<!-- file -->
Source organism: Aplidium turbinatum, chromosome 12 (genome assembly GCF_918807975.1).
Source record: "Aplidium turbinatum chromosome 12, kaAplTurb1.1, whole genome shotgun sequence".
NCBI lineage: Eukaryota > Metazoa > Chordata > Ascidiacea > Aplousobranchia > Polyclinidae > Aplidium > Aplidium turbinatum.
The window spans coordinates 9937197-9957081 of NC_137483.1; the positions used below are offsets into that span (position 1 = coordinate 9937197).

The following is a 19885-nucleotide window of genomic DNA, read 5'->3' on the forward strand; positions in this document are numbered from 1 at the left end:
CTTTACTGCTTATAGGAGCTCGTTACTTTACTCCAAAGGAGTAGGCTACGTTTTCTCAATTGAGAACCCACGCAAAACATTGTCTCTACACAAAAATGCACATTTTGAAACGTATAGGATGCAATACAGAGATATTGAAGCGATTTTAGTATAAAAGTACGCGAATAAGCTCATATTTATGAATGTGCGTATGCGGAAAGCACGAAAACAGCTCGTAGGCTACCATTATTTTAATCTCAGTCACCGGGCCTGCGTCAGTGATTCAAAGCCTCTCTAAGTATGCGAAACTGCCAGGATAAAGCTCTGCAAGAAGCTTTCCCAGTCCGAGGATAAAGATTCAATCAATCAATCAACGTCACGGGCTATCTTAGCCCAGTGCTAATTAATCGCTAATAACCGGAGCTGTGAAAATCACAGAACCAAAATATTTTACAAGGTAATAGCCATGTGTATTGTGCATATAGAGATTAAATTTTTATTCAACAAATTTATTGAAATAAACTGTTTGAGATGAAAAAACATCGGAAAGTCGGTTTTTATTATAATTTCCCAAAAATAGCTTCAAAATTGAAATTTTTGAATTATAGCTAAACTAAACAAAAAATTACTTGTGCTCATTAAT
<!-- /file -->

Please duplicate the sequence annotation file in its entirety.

Source organism: Aplidium turbinatum, chromosome 12 (genome assembly GCF_918807975.1).
Source record: "Aplidium turbinatum chromosome 12, kaAplTurb1.1, whole genome shotgun sequence".
NCBI lineage: Eukaryota > Metazoa > Chordata > Ascidiacea > Aplousobranchia > Polyclinidae > Aplidium > Aplidium turbinatum.
The window spans coordinates 9937197-9957081 of NC_137483.1; the positions used below are offsets into that span (position 1 = coordinate 9937197).

The following is a 19885-nucleotide window of genomic DNA, read 5'->3' on the forward strand; positions in this document are numbered from 1 at the left end:
CTTTACTGCTTATAGGAGCTCGTTACTTTACTCCAAAGGAGTAGGCTACGTTTTCTCAATTGAGAACCCACGCAAAACATTGTCTCTACACAAAAATGCACATTTTGAAACGTATAGGATGCAATACAGAGATATTGAAGCGATTTTAGTATAAAAGTACGCGAATAAGCTCATATTTATGAATGTGCGTATGCGGAAAGCACGAAAACAGCTCGTAGGCTACCATTATTTTAATCTCAGTCACCGGGCCTGCGTCAGTGATTCAAAGCCTCTCTAAGTATGCGAAACTGCCAGGATAAAGCTCTGCAAGAAGCTTTCCCAGTCCGAGGATAAAGATTCAATCAATCAATCAACGTCACGGGCTATCTTAGCCCAGTGCTAATTAATCGCTAATAACCGGAGCTGTGAAAATCACAGAACCAAAATATTTTACAAGGTAATAGCCATGTGTATTGTGCATATAGAGATTAAATTTTTATTCAACAAATTTATTGAAATAAACTGTTTGAGATGAAAAAACATCGGAAAGTCGGTTTTTATTATAATTTCCCAAAAATAGCTTCAAAATTGAAATTTTTGAATTATAGCTAAACTAAACAAAAAATTACTTGTGCTCATTAAT